Tumult pushes Businesslink into the cloud

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Tumult pushes Businesslink into the cloud
Albert Olley

NDIS reform, FACS merger make flexibility crucial.

NSW shared services body Businesslink has been propelled to adopt cloud technologies at an accelerated rate as a result of its merger into the state's Department of Family and Community Services as well as the introduction of the transformative National Disability Insurance Scheme (NDIS).

A decision was made to merge Businesslink - a previously standalone government-owned business - into within FACS in April this year, following a review into the best way for the department to source corporate services. 

The new merged entity is set to be heavily impact by the introduction of the NDIS - a national system of disability support allowing individuals to source services from the private sector.

At an industry event on Friday, Businesslink chief Albert Olley said the introduction of the NDIS reform would "fundamentally" change the way FACS, and therefore Businesslink, would operate.

The workload for FACS is forecast to reduce by two-thirds during the next five years as work previously performed by FACS moves to the private sector, while the number of people requiring disability services is expected to increase from 95,000 to 140,000 in the same period. 

“We are in a situation of a rapidly growing demand for service, rapidly changing service system and a requirement to make that smooth," Olley said.

In light of this new environment, Businesslink has turned to cloud computing, which allows the department to consume services at a rate that meets current needs and which is flexible for future requirements.

“We are in the middle of implementing cloud at speed—we have between eight and ten different products that are as-a-service or cloud already deployed and operating, which range from service management platforms internally to government documentation in secure environments to CRM implementations," Olley said.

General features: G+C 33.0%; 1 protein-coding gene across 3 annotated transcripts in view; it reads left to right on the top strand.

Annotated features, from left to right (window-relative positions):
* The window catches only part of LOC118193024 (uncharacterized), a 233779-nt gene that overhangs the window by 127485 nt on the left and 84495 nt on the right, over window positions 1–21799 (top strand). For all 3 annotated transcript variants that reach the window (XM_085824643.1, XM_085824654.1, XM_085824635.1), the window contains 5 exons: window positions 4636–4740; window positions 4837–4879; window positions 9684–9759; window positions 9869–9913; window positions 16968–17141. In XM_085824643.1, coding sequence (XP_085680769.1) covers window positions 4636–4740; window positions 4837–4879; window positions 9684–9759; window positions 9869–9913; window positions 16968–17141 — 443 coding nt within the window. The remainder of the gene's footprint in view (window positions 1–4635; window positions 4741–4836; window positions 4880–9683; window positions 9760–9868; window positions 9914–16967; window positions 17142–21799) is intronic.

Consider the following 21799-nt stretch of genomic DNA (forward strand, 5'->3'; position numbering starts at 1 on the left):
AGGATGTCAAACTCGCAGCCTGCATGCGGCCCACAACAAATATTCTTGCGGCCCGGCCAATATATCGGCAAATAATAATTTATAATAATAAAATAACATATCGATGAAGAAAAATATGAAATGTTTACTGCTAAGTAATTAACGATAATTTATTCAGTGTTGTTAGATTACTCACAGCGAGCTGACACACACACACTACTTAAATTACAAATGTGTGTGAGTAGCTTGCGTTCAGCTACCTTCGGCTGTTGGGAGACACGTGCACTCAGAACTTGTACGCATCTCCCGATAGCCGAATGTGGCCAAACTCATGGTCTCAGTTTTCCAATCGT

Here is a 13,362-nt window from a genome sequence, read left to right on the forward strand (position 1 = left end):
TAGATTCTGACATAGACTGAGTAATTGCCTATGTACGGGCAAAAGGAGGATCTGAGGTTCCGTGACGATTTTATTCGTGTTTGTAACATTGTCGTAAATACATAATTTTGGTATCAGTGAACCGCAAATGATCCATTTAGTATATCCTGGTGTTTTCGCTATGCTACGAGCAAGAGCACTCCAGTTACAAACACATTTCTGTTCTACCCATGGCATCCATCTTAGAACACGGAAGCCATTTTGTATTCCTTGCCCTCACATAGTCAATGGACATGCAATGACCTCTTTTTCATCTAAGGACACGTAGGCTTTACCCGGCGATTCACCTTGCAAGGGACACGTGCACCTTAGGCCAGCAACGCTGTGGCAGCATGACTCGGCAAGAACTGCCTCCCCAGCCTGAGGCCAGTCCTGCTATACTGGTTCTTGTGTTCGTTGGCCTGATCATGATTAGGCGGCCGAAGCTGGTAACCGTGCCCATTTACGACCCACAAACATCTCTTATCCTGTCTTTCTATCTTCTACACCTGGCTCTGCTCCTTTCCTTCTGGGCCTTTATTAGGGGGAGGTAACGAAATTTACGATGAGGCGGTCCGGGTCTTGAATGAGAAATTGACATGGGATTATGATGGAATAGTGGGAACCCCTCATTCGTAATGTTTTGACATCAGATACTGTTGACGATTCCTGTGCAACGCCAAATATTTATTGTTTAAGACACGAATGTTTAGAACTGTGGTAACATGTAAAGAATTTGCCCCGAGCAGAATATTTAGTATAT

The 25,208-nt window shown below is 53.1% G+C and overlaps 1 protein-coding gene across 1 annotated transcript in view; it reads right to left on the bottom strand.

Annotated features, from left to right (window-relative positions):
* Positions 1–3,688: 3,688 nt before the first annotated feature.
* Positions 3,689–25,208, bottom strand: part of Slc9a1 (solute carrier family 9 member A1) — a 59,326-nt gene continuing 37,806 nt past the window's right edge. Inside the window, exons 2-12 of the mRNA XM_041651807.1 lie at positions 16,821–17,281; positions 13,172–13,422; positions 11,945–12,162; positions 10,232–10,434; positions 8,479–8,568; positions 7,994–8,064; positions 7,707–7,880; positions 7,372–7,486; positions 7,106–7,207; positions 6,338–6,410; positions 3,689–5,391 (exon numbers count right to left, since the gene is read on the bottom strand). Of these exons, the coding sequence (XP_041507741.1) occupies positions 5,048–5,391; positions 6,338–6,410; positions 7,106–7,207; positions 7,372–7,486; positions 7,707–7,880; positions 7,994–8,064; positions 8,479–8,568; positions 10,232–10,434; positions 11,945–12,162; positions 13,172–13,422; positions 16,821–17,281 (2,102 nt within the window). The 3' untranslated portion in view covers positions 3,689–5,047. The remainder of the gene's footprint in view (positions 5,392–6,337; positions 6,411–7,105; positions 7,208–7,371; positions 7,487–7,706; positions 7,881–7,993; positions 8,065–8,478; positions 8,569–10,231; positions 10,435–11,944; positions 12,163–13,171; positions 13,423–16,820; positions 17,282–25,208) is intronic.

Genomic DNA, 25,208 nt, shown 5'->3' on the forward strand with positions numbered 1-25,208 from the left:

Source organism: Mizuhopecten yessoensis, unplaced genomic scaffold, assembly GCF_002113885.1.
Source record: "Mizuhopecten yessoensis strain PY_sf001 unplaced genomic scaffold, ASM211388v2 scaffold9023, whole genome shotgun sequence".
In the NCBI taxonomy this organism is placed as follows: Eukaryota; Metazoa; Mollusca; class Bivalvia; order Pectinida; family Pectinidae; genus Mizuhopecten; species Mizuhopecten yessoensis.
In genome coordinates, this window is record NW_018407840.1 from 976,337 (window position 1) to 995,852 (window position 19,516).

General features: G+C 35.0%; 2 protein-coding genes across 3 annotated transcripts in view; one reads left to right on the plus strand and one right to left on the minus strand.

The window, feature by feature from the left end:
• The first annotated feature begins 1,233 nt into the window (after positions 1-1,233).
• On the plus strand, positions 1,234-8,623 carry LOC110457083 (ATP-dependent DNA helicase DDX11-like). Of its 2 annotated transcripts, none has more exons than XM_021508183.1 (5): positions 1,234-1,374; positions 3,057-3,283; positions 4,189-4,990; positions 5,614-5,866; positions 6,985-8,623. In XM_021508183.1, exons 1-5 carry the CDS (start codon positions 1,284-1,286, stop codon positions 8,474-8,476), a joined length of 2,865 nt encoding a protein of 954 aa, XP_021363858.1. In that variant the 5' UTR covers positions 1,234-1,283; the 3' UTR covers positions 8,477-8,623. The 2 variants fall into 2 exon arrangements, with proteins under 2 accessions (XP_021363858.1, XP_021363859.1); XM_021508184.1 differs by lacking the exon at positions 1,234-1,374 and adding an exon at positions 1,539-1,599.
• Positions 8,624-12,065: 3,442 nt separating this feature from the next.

He said embracing cloud computing has allowed the department to spend more time focusing on the needs of its community rather than spending IT resources maintaining solutions.

Olley pointed to a current project to re-engineer the department’s HSNET [Human Services Network] site onto an unspecified cloud computing platform as an example of overhauling existing services to better meet citizens' needs and to provide services that will help support NDIS initiatives. 

HSNET currently provides B2B services to approximately six agencies, allowing them to collaborate on the referral and delivery of a range of services to client communities and service providers 

“[HSNET] will be opened up for consumers and the disabled to obtain referrals, as well as providers to give referrals themselves, and this provides visibility and transparency so people can get the right solutions at the right time," Olley said.

Among other planned cloud projects is the roll out of a cloud-enabled email service provided by Fujitsu to approximately 27,000 mailboxes across NSW Government agencies, following the successful pilot of 100 users.

The migration will see FACS mailboxes move from an Exchange 2003 platform to Exchange 2013 environment provided from Fujitsu's private hosted cloud, located in its onshore data centres. 

The Fujitsu deal follows Businesslink's aborted project to roll out Office 365, which was cancelled because the department could not justify the up-front infrastructure investment required to get it off the ground.

“The Fujitsu agreement aligns well with the NSW Government strategy of consuming IT services on a ‘pay-as-you-go’ model," Olley said.

"The solution provided by Fujitsu will also have a significant community impact, with case workers across NSW being able to access email and calendars on their mobile devices. This means that they can spend more time helping people who are desperately in need of their services."

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